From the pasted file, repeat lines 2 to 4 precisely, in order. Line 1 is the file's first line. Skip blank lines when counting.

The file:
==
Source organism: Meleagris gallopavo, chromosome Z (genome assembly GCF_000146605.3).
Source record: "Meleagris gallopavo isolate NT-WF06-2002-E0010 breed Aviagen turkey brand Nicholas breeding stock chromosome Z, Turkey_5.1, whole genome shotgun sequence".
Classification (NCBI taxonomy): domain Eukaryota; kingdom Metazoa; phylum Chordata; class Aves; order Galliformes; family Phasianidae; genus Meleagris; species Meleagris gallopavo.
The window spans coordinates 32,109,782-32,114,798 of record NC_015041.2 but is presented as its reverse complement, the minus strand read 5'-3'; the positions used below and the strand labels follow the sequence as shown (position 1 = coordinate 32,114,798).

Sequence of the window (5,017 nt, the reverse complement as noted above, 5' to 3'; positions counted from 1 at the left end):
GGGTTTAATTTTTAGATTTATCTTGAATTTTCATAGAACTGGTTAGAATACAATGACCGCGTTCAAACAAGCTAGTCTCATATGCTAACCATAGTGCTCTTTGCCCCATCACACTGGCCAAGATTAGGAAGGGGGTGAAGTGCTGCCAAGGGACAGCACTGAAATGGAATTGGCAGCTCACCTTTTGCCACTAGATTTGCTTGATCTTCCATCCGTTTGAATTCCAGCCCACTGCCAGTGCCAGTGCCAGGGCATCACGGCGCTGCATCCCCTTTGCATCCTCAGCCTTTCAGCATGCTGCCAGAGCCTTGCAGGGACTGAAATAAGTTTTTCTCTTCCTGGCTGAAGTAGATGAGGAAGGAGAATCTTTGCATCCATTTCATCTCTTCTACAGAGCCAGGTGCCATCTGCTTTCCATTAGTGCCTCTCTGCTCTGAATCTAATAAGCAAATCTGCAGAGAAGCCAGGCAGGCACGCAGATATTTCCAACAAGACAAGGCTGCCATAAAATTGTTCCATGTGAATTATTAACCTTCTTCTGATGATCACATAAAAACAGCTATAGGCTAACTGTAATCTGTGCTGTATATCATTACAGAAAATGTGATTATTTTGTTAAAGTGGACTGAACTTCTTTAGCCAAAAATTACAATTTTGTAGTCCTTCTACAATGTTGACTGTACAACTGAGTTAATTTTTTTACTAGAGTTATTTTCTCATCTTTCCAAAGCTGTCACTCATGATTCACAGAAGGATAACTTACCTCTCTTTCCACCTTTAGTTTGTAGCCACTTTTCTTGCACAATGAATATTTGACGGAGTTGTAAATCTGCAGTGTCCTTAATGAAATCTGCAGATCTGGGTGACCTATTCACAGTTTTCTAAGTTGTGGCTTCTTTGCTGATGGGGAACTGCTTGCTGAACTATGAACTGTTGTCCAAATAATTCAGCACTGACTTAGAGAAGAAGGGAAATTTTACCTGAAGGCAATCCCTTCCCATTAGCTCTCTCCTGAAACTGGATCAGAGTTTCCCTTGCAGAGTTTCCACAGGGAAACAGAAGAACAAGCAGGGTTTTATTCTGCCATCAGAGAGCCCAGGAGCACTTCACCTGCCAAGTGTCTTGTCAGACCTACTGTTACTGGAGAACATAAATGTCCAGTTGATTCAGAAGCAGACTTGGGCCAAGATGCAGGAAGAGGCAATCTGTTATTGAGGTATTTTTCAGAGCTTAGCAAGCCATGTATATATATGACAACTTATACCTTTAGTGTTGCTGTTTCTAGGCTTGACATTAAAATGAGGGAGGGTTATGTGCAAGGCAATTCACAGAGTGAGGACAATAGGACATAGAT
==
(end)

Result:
Source record: "Meleagris gallopavo isolate NT-WF06-2002-E0010 breed Aviagen turkey brand Nicholas breeding stock chromosome Z, Turkey_5.1, whole genome shotgun sequence".
Classification (NCBI taxonomy): domain Eukaryota; kingdom Metazoa; phylum Chordata; class Aves; order Galliformes; family Phasianidae; genus Meleagris; species Meleagris gallopavo.
The window spans coordinates 32,109,782-32,114,798 of record NC_015041.2 but is presented as its reverse complement, the minus strand read 5'-3'; the positions used below and the strand labels follow the sequence as shown (position 1 = coordinate 32,114,798).